Missing out on customer care

SEVERAL weeks ago, I visited a quaint old bookshop in the heart of Kuala Lumpur well known as a provider of books and reference materials for healthcare professionals. It boasts an exhaustive range of books, reasonable prices and knowledgeable staff who can rattle off titles and prices from memory.

As I'm not in the healthcare industry, I had not known of this bookshop and was thrilled when the chance to visit came. I enjoy visiting book shops, studying the way books are catalogued, reading "About the Author" sections and people watching.

Buying a book in itself is an adventure. For me, it begins the moment I extend my index finger and gently drag a book out of its tight space on the store's shelf. From there, it's about the people I meet, from the attendant to cashier to the stranger I exchange a smile with on the way out. If the experience is pleasant, happy memories settle between the pages of my new book.

Old bookshops usually come with wonderful book-buying adventures, and so I hoped it would be with this one. On my way there, however, I was warned that the staff members could be snobbish or borderline rude to customers.

We entered the shop and I liked it almost immediately. It had its own personality and charm. Beyond the lively chatter of excited students and silence of serious-looking adults, I could almost feel the weight of knowledge crammed in that space. It felt like magic.

Then, we asked an attendant about a few titles and the magic disappeared. He efficiently brought us the books we requested, but any hint of good customer service ended there.

Our subsequent interaction with the attendants helped me understand why they have a reputation for poor customer service, but the worst was yet to come. One of the books we bought was considerably more expensive than the marked price, which we only realised after leaving the shop.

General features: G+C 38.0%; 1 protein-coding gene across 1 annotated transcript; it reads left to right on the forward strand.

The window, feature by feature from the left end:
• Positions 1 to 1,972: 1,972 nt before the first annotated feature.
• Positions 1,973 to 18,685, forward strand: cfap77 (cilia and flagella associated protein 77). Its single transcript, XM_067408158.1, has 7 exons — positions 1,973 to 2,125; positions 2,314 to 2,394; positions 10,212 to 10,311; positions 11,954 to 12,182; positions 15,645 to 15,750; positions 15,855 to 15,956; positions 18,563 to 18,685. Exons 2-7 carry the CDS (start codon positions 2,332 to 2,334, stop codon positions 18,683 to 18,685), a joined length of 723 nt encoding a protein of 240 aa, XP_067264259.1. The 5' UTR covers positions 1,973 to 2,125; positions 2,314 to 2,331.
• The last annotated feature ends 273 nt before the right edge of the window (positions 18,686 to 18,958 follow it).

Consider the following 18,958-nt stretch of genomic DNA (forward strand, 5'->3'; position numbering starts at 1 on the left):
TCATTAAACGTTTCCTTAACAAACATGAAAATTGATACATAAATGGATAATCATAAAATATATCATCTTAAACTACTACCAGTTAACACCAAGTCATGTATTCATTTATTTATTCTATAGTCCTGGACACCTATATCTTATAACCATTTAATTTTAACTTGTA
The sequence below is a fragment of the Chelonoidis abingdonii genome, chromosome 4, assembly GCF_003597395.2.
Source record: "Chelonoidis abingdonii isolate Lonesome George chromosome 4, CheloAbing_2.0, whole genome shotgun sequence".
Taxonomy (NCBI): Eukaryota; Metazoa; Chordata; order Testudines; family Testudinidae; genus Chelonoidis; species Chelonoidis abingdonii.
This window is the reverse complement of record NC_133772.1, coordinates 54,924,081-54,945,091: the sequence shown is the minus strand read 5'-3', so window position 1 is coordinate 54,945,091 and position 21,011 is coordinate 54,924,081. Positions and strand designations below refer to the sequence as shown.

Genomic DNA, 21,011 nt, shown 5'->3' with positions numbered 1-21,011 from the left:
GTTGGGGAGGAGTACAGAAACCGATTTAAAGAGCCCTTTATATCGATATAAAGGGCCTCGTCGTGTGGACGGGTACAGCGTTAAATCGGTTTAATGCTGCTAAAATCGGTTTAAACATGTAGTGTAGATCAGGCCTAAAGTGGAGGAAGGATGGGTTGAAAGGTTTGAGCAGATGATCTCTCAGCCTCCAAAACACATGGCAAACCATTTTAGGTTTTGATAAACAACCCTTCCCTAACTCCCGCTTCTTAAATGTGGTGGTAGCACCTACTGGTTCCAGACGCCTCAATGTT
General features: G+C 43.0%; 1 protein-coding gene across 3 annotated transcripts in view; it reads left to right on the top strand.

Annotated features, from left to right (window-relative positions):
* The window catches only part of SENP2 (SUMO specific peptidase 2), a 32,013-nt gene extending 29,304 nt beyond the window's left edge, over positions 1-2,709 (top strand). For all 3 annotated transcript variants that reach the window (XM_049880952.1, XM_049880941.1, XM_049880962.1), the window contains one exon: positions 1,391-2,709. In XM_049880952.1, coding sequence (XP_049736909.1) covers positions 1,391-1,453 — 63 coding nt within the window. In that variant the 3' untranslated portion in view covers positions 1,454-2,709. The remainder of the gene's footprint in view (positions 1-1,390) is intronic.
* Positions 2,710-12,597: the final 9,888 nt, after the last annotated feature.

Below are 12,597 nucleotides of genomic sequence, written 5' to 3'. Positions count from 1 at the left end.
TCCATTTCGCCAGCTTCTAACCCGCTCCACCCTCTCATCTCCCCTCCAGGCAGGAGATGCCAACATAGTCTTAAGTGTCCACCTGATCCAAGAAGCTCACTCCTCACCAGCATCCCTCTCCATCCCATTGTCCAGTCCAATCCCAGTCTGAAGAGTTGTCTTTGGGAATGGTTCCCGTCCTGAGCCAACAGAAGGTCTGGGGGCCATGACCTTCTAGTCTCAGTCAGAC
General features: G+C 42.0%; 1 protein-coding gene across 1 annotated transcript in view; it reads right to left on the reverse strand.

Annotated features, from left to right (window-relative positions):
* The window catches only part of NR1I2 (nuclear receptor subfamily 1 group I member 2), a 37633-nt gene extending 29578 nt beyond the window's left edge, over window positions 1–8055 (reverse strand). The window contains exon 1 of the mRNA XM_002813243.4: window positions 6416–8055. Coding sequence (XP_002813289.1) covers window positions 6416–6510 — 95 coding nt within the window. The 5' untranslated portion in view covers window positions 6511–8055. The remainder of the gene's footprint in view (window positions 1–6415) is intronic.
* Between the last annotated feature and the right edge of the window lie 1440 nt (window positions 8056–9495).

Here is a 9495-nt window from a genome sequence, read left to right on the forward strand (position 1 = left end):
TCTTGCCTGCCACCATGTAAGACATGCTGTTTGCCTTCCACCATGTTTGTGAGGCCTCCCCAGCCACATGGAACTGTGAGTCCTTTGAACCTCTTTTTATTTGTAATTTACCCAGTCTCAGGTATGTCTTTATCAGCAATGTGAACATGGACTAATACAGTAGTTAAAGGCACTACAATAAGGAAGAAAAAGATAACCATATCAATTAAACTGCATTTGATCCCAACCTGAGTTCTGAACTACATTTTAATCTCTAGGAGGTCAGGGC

When we returned to seek clarification, we were simply told by the cashier, "The price tag is wrong, not the price." We then asked him to cancel the earlier transaction, after which he completely ignored us while settling our request. Needless to say, it was a forced smile on my face when we left.

I rarely talk or write about poor customer service because everyone has bad days, including me. We may not want to be grumpy or snappish to others, but fatigue and frustration do take their toll. On these days, the tired hands serving us would appreciate our holding back judgment.

On this adventure, however, I felt that the heart of the bookshop was painfully obvious. Maybe because they're doing so well in the transaction tally, they have disregarded the subtle but defining touch of customer care. When I did a simple search of the shop online, I found that other customers too have had distasteful experiences.

After my anger had subsided, I had room to reflect. I concluded: when we feel important or indispensable, we easily stop caring about being nice. Studying the staff members' attitudes reminded me of the prideful state I find myself in sometimes, holding a balloon of an ego and wearing a handmade crown.

I may be an effective worker or an undisputed leader in my industry, but if people are frustrated and upset at my poor attitude, I wonder if I really am successful. I wonder if my material success can ever justify the bad taste I leave in people's mouths.

So it was a good reminder for me to meet the people I did not want to become in the bookshop that day. I certainly learned a lesson or two.

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